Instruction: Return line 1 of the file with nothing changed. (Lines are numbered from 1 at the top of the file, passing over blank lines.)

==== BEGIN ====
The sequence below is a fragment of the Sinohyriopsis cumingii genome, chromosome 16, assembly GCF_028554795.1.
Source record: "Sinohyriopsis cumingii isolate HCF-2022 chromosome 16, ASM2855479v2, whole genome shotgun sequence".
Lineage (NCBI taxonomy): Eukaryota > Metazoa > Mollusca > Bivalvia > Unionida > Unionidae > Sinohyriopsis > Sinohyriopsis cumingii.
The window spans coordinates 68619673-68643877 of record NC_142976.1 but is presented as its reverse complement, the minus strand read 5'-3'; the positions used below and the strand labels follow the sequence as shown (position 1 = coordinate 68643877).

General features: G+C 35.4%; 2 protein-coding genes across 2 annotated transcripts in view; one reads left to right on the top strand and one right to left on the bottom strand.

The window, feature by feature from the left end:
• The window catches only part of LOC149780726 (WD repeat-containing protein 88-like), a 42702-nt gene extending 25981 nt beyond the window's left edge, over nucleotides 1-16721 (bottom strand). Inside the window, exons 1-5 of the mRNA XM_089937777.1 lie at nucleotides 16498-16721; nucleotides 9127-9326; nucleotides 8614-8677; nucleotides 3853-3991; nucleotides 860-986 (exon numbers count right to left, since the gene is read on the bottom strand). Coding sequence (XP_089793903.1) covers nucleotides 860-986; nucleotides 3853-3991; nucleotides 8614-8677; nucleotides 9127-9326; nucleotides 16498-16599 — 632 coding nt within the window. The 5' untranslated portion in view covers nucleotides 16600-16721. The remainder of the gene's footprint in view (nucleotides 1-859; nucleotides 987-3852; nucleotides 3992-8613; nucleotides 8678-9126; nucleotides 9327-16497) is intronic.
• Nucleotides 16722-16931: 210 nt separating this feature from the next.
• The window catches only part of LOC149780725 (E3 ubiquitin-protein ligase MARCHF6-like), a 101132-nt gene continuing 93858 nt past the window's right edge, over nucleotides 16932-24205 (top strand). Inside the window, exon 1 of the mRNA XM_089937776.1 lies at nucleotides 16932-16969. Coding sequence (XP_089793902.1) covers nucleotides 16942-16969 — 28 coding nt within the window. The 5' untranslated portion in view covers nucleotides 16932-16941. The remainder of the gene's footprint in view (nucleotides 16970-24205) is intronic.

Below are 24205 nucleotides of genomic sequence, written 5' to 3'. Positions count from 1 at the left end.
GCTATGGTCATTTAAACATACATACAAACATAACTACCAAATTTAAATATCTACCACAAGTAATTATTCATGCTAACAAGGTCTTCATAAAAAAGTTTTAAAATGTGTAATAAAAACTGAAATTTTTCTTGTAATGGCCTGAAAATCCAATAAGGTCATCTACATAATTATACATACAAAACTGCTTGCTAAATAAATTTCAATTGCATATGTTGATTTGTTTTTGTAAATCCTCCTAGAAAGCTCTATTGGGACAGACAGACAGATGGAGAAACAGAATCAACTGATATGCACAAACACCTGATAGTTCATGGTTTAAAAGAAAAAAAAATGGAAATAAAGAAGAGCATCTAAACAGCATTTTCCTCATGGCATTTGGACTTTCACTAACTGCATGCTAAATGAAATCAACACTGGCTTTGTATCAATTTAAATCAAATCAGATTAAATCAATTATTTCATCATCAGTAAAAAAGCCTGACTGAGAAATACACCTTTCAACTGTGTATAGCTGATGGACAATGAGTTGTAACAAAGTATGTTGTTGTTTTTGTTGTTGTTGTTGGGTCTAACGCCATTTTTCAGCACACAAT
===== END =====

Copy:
The sequence below is a fragment of the Sinohyriopsis cumingii genome, chromosome 16, assembly GCF_028554795.1.